All of these activities could be done using flashcards but I use plastic animals because they’re more fun. I once read something about the value of small objects in creating the right atmosphere and mood and I really believe it’s the small things that make the difference. I have nothing against flashcards but plastic animals are magical.

Note: This article by Leahn Stanhope originally appeared on Teaching Village, and is licensed under a Creative Commons, Attribution-Non Commercial, No Derivatives 3.0 License. If you wish to share it you must re-publish it “as is”, and retain any credits, acknowledgements, and hyperlinks within it.

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11 Responses

  1. Barbara says:

    I love your list of props, Leahn. Teachers who are starting with young learners should pay attention–those props are the equivalent of pantry staples for children’s classes 🙂

    This is also a great set of activities to exploit your props! I really like how you’ve included a range of activities so that teachers can adapt one set of props for varying ages and language skills.

    I’m SO glad you decided to share this. It’s a great addition to this blog.


  2. Pumkin Dan says:

    I love props.

    This is a great post and I agree, teachers who are starting or continuing to teach little ones should pay attention.

    I like the idea of animals in the class, I have a few already but some smaller plastic ones might be very useful. Thanks.

    • Leahn says:

      Hi Dan,

      Thanks for reading my post. I’ve been teaching childern for many years but only recently did I see someone using plastic animals in class and then start to use them myself.

      They really are very versatile. I’m working in a CLIL programme and we teach science through English they’re really useful for classifying animals based on different characteristics. Imagine an activity where children are asked to seperate the animal into reptiles, insects, mammals, amphibians and birds.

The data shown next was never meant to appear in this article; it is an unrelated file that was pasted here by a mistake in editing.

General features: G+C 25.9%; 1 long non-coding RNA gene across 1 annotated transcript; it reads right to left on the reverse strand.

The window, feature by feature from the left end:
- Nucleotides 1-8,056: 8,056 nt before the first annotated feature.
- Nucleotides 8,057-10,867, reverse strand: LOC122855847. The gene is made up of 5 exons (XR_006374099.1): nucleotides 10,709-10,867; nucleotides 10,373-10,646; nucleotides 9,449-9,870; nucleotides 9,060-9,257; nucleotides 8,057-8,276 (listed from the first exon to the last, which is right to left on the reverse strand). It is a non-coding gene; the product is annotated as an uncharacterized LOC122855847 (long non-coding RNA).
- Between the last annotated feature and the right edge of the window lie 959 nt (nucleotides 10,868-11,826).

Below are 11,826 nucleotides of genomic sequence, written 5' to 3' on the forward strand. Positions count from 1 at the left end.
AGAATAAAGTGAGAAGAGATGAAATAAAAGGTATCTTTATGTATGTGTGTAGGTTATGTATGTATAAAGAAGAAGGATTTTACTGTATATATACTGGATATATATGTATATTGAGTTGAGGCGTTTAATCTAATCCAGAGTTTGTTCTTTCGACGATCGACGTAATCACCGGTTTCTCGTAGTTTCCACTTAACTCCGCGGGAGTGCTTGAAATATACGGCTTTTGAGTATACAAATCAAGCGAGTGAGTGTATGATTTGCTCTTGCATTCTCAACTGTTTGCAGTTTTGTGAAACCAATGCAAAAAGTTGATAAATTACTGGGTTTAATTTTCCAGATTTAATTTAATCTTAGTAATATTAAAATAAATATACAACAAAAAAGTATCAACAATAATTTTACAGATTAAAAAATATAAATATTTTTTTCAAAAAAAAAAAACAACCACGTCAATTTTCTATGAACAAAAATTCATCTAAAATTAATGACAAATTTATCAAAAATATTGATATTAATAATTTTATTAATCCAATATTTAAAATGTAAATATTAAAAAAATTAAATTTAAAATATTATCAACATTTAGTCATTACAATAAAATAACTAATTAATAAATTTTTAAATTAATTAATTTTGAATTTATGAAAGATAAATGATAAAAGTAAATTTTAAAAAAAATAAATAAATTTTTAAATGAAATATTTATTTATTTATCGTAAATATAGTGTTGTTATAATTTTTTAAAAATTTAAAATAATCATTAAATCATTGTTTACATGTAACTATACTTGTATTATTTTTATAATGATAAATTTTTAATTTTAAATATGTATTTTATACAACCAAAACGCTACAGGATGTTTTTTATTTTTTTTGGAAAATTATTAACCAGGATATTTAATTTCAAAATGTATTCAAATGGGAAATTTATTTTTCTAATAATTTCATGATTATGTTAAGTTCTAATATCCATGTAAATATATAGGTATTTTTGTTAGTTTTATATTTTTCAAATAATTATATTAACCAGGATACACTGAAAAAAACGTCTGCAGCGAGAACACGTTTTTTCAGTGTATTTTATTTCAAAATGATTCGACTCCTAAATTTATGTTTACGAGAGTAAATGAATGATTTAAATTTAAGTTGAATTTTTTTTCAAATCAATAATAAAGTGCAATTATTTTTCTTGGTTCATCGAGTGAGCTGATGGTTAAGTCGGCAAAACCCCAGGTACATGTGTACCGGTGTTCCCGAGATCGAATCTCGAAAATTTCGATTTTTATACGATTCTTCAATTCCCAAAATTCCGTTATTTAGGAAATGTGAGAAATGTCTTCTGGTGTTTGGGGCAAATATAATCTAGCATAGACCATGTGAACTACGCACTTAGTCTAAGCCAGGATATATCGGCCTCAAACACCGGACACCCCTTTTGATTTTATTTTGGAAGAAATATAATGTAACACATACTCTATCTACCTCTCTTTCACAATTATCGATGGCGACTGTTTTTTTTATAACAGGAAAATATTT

I’m happy to see that you share my love of props and I’ve been over to your site and it looks great so I’ll be returning.

      Thanks for commenting it’s really supportive and helpful and I really appreciate it.


  3. Hi Leahn,
    Great post! An activity I like to do on the topic of animals (although it doesn’t involve plastic animals, it could as inspiration) is to get the children inventing new animals by mixing and matching. They choose two or three different animals and draw the new creature which is a mixture of those animals, they give it a suitable or imaginative name, and then they write sentences about it.
    You can get some amazing creatures from their imaginations! There is a good activity in a resource book (can’t remember which) where students make a book of animals standing on two legs and it is cut at the neck and at the top of the legs, creating funny animals for children to ask questions about, e.g Has it got a lion’s head? Excellent for practising “‘s” and can be followed up with many activities. I’ll stop now!

    • Leahn says:

      Hi Michelle,

      Good to see you hear and thanks for commenting! Guest posting is quite scary! I like using the activity you’ve mentioned in class but the children like it even more! I think it’s based on a boardgame called misfits that mixes different character like a clown and ugh can’t remember the rest. Thanks for reminding us of this one and for taking the time to share!


  4. Excellent post, Leahn. I enjoyed reading it very much and I love the idea of the plastic animals. Full of great tips, which I will definitely be bookmarking to show my group of primary teachers soon.

    Many thanks for sharing!

    • Leahn says:

      Hi Janet,

      Glad you liked it and even better that you found something interesting to share with other teachers. That’s what I love about blogging, twitter, PLNs and conferences, listening to the ‘voices’ of other teachers and picking up things along the way.

      I love the fact that we are constantly sharing ideas and learning new things. One of the great things about this job!



  5. Leahn says:

    Thanks guys!

  1. June 21, 2010

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  2. December 6, 2012